At the speeds you're reaching aero drag is starting to be the biggest thing you can do to increase the speed. As someone noted getting the driver, co-driver and motor all in one line behind a fairing would be a big improvement. This would also reduce the height of the drag resultant. Remember that your thrust line is down at the surface, and the drag is almost 2 feet up.. This results in a positive pitching moment and reducing the drag up high will help keep the nose down. Also you could think about a treatment to the leading edge that would spoil lift if the nose rises. If you look at some aircraft (like the Beechcraft Bonanza) there's a small triangular spoiler on the leading edge near the blade root. Also google ice buildup on wing leading edges. Such shape have normal lift at low angles of attack, but stall very easily at even at moderate angles of attack. On the Bonanza the purpose of the strips is to make the wing root stall while the wing tips are still unstalled and the alerions are still working. This provides the pilot control even when the wing is losing lift. You might want to do something similar. That is, you might put a strip in the middle so that as the boat starts to pitch up it stalls near the center of the hull and this dumps lift. Probably not good to have the strips outboard because if one side stalls and the other doesn't then you'd have asymmetric lift and that would cause a barrel roll.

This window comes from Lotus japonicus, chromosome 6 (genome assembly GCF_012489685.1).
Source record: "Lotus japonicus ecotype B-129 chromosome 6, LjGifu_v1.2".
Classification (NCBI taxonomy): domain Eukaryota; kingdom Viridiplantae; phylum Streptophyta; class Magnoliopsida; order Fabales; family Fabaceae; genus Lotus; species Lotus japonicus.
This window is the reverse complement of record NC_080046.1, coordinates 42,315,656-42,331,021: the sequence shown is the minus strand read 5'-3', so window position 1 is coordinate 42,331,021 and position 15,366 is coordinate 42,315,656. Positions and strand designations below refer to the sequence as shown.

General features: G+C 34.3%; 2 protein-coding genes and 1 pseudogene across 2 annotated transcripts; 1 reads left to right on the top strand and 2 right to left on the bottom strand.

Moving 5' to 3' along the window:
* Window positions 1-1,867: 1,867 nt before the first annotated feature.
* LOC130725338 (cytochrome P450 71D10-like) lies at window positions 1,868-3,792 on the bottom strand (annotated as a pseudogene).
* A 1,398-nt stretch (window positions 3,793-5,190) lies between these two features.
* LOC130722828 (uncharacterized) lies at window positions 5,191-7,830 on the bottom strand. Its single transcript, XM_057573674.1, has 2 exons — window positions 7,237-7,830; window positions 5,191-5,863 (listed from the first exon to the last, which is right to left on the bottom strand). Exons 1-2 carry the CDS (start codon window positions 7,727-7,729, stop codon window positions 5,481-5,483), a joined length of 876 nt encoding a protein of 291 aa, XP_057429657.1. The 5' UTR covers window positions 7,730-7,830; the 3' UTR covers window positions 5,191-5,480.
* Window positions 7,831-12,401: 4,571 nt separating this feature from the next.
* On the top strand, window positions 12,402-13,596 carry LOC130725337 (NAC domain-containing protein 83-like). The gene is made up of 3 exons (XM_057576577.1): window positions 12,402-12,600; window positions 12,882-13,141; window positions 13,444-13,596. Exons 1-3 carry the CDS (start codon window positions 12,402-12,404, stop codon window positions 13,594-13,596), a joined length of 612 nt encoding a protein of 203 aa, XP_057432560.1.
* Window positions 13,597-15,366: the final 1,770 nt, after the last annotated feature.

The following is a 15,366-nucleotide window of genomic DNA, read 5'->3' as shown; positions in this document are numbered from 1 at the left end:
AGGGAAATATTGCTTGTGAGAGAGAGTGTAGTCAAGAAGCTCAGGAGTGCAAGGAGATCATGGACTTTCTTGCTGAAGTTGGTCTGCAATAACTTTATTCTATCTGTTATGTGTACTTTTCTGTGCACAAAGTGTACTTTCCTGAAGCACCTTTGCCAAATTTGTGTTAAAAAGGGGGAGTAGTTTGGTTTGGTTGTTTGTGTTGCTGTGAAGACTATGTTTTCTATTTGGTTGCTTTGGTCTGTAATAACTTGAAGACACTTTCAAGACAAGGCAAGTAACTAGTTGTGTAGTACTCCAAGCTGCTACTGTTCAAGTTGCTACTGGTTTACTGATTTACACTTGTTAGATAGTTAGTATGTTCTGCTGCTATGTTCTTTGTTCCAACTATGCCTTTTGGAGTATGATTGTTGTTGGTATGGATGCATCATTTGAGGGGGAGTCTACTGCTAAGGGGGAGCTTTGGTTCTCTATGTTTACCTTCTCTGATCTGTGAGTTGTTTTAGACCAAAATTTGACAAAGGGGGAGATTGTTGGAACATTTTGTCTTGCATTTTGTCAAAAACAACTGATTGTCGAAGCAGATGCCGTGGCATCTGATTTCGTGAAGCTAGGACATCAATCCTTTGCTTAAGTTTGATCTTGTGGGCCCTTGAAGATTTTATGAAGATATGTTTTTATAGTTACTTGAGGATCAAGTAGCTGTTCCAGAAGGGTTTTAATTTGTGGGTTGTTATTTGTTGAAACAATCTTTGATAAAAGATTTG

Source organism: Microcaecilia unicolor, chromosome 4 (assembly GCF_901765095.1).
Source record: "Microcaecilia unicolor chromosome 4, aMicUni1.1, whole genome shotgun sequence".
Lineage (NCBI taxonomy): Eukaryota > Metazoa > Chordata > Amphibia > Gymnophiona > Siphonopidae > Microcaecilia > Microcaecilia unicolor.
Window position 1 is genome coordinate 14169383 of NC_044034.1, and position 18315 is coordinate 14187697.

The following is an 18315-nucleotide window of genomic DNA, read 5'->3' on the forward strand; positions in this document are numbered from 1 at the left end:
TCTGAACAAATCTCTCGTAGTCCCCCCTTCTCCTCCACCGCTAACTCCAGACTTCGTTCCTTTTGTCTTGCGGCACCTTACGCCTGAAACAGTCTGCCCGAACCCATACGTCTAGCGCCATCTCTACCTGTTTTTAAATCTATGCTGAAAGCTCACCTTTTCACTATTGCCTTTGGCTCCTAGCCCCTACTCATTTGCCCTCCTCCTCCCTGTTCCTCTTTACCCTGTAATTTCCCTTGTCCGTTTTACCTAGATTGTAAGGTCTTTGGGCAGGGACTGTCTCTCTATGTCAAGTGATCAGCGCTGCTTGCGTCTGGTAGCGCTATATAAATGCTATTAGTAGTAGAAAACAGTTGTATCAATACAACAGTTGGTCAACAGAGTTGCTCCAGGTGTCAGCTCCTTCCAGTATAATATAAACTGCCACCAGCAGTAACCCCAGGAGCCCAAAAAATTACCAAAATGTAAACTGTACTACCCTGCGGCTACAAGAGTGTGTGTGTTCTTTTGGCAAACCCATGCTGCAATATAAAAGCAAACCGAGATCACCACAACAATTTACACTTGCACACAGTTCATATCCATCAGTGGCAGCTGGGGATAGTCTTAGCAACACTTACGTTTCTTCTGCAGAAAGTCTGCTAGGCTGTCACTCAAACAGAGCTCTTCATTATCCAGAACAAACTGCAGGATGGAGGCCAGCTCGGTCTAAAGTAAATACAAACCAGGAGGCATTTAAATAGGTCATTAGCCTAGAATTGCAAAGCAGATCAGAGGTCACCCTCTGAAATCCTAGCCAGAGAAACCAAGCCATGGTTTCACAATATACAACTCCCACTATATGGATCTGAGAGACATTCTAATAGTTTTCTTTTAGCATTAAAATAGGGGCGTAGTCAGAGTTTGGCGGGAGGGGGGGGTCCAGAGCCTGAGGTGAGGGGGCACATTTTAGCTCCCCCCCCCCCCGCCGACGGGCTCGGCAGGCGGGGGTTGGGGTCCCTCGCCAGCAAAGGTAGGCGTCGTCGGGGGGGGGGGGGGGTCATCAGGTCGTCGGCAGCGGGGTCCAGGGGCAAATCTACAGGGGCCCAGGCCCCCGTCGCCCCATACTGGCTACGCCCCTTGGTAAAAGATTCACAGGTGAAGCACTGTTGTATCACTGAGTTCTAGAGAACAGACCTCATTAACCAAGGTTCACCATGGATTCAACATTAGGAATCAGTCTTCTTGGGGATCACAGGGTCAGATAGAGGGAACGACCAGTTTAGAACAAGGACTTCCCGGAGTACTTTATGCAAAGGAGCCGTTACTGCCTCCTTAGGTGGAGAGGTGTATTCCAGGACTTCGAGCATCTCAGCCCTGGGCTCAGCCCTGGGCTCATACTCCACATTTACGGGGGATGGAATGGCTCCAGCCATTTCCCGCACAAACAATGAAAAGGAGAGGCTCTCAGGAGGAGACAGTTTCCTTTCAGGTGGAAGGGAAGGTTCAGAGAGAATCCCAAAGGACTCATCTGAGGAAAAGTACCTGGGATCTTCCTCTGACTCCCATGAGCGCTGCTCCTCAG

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  5. Roflhat
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    Roflhat Thundercat - 70.10mph

    Sadly it's not really possible to get the co driver and driver in line, the engine is tiller controlled but also we need to sit side by side to keep as much weight aft as possible. In the fastest run the copilot was tucked right in, so his head was below the level of the tubes in that photo. I was thinking of adding an aero section to the helmets, a bit like the olympic cycling style. I'm going to remove the visor from my own helmet too.